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Medivas, LLC v. Marubeni Corp.

United States District Court, S.D. California

April 18, 2014

MEDIVAS, LLC, a California limited liability company, et. al., Plaintiffs,
MARUBENI CORP., and DOES 1 through 100, Defendants.


THOMAS J. WHELAN, District Judge.

Pending before this Court is Defendant Marubeni Corporation's motion to remand the fourth cause of action to state court. [Doc. 44.] Plaintiffs oppose. [Doc. 46.]

The Court decides the matters on the papers submitted and without oral argument pursuant to Civil Local Rule 7.1(d.1). For the reasons stated below, the Court GRANTS Defendants' motion. [Doc. 44] and ORDERS the Fourth Cause of Action remanded to the San Diego Superior Court.


A. Factual background.

The following factual background is taken from this Court's previous order.

Marubeni is a Japanese multinational corporation. Plaintiff MediVas is a biomedical company. Plaintiffs Kenneth W. Carpenter, Joseph D. Dowling, William G. Turnell, Sachio Okamura, T. Knox Bell, Dari Darabbeigi, Lindy Hartig, William Summer, and Paul Teirstein (collectively, the "Individual Plaintiffs") are managers, employees, and investors of MediVas.

On April 13, 2004, MediVas and Marubeni entered into an unsecured Convertible Note Purchase Agreement (the "Note Purchase Agreement"). ( See Pls.' Notice of Lodging in Support of Remand Mot. ("Pls.' NOL") Ex. 1 [Doc. 7-4].) The agreement obligated Marubeni to make advances to MediVas in an aggregate principal amount not to exceed $5 million. In exchange, MediVas was obligated to make quarterly interest payments, and to pay the principal on the note's maturity date. The Note Purchase Agreement also included an arbitration provision providing that "[a]ll disputes and differences which may arise out of or in connection with this Agreement, or the breach thereof... shall be submitted to arbitration under the commercial arbitration rules of the International Chamber of Commerce (the "ICC") for final and binding arbitration." ( Id., ¶ 10.14.)

In addition to the Note Purchase Agreement, the parties entered into an Agency Agreement, whereby MediVas appointed Marubeni as its exclusive agent in Japan. ( See Pls.' NOL, Ex. 2.) The Agency Agreement also contains an arbitration provision. ( Id., ¶ 9.2.)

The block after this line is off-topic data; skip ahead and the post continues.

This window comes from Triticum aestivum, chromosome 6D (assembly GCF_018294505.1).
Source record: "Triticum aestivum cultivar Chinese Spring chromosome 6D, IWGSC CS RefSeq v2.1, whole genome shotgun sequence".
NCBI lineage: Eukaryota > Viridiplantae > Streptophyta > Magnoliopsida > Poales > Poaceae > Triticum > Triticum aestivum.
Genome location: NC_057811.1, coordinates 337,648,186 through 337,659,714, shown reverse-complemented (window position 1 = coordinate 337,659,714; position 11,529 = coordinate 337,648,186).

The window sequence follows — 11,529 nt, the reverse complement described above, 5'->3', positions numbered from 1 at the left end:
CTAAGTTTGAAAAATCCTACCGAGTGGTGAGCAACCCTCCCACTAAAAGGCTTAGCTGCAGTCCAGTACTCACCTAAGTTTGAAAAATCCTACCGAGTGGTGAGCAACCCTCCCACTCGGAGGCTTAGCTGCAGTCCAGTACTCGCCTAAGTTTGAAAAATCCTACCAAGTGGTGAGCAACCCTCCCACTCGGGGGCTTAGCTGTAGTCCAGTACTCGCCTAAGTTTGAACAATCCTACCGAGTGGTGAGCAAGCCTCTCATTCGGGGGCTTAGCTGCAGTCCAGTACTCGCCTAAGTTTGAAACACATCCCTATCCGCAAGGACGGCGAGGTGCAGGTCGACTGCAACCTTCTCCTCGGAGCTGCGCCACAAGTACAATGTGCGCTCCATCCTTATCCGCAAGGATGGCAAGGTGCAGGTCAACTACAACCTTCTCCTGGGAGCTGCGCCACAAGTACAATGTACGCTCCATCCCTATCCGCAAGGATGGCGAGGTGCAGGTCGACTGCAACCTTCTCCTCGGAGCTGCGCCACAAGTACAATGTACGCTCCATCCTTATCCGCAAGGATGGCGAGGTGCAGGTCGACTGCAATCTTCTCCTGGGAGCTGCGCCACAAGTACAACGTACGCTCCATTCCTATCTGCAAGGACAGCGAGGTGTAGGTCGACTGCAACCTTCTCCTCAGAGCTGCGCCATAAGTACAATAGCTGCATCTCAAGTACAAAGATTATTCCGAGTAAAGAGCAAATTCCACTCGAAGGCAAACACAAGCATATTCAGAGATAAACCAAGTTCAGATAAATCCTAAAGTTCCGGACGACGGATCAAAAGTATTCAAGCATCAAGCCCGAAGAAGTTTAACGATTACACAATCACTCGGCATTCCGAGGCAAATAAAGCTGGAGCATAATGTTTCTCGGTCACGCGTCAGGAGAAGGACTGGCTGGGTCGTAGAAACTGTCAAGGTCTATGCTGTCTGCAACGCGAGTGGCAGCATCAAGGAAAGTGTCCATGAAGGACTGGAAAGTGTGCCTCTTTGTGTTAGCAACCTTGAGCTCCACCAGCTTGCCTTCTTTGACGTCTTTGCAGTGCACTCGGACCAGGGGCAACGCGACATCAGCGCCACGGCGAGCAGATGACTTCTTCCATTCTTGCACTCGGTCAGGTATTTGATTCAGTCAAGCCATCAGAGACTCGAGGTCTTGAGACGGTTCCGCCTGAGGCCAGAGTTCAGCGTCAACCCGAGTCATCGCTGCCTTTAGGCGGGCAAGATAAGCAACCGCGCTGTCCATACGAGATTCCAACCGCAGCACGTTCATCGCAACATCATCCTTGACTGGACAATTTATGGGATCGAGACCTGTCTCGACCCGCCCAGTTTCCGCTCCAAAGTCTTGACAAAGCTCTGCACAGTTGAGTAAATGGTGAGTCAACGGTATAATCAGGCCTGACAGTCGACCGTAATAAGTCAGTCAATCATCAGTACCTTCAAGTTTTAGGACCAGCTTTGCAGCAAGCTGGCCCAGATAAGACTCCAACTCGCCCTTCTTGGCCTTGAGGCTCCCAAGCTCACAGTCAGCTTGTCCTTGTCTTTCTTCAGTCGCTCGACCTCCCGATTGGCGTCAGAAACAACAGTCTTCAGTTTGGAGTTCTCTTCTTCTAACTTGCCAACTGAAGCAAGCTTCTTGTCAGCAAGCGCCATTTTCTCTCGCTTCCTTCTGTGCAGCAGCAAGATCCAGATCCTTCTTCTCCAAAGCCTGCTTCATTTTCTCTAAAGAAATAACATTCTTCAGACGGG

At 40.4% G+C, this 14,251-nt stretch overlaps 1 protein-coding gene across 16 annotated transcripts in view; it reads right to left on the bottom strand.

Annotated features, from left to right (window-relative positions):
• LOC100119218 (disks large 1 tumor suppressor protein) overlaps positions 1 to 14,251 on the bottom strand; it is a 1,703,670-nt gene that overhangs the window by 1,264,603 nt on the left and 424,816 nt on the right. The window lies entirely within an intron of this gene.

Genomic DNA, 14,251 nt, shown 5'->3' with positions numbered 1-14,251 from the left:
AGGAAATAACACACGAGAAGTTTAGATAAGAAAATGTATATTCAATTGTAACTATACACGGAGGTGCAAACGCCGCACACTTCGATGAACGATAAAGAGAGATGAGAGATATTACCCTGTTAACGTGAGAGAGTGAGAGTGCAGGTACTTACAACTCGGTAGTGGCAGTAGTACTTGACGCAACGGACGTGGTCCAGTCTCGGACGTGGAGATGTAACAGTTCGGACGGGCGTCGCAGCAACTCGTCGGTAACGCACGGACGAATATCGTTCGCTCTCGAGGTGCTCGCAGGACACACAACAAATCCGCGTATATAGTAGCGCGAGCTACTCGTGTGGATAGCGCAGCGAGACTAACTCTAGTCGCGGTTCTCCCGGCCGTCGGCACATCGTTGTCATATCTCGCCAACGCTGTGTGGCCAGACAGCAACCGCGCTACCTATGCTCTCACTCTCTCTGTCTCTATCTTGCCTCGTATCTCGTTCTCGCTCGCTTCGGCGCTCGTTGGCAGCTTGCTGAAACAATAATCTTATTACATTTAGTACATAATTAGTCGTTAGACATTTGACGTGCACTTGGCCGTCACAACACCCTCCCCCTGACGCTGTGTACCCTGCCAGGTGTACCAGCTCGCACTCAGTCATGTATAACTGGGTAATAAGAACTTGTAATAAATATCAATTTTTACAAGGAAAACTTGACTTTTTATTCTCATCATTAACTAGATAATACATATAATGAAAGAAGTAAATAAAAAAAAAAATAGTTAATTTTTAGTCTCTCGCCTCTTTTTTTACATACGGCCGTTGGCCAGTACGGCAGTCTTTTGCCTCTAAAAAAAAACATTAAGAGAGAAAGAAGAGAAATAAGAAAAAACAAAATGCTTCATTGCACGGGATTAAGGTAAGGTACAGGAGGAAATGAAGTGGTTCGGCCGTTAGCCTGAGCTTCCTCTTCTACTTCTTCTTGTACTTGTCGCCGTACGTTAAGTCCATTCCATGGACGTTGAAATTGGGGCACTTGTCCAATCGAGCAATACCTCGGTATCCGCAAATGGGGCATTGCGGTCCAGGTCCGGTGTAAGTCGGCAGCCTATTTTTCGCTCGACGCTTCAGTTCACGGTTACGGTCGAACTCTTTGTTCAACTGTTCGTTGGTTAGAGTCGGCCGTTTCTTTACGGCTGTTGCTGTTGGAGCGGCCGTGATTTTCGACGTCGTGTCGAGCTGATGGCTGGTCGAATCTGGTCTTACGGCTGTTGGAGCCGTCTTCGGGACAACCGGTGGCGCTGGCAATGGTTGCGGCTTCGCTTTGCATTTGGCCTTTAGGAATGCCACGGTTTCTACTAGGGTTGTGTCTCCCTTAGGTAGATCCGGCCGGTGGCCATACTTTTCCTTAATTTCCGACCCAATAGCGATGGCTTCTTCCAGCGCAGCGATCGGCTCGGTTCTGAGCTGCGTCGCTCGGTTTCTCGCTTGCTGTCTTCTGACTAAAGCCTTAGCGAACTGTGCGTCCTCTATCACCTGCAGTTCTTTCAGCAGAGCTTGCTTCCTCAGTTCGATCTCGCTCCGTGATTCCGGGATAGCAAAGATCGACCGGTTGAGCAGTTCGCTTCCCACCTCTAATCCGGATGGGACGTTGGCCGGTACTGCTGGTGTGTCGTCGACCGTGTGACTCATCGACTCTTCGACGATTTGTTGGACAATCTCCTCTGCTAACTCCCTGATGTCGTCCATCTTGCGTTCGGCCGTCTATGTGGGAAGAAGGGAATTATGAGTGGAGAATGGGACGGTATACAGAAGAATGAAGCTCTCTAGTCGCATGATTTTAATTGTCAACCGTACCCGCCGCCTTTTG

By June 2004, MediVas borrowed the entire $5 million from Marubeni. From April 2004 to June 2007, MediVas made all quarterly interest payments. However, at some point in 2007, MediVas began experiencing cash flow shortages and liquidity problems. By July 2007, when the principal obligation on the Note Purchase Agreement became due, MediVas' could not afford to pay its daily operating expenses and obligations under the note. MediVas informed Marubeni of its inability to retire the debt.

Meanwhile, as a way to deal with its financial hardship, MediVas began merger discussions with Nastech Pharmaceutical Company, Inc. By September 2007, MediVas and Nastech drafted an Agreement and Plan of Merger. In order to complete the merger, Nastech requested that MediVas' lenders consent to the merger. Marubeni refused and threatened to pursue legal action under the Note Purchase Agreement. Eventually, in order to obtain Marubeni's consent, MediVas agreed to enter into three additional contracts: a Forbearance Agreement, Security Agreement, and Intellectual Property Security Agreement ("IP Security Agreement").

On October 10, 2007, MediVas and Marubeni signed the Forbearance Agreement, whereby Marubeni agreed not to exercise any remedies available under the Note Purchase Agreement and promissory note.[1] ( See Pls.' NOL, Ex. 3 at ¶ 2.) In exchange, MediVas' agreed to limit its ability to issue equity ( id. at ¶ 7), and "to grant [Marubeni] a first priority security interest in all of [MediVas'] assets" ( id. at ¶ 4).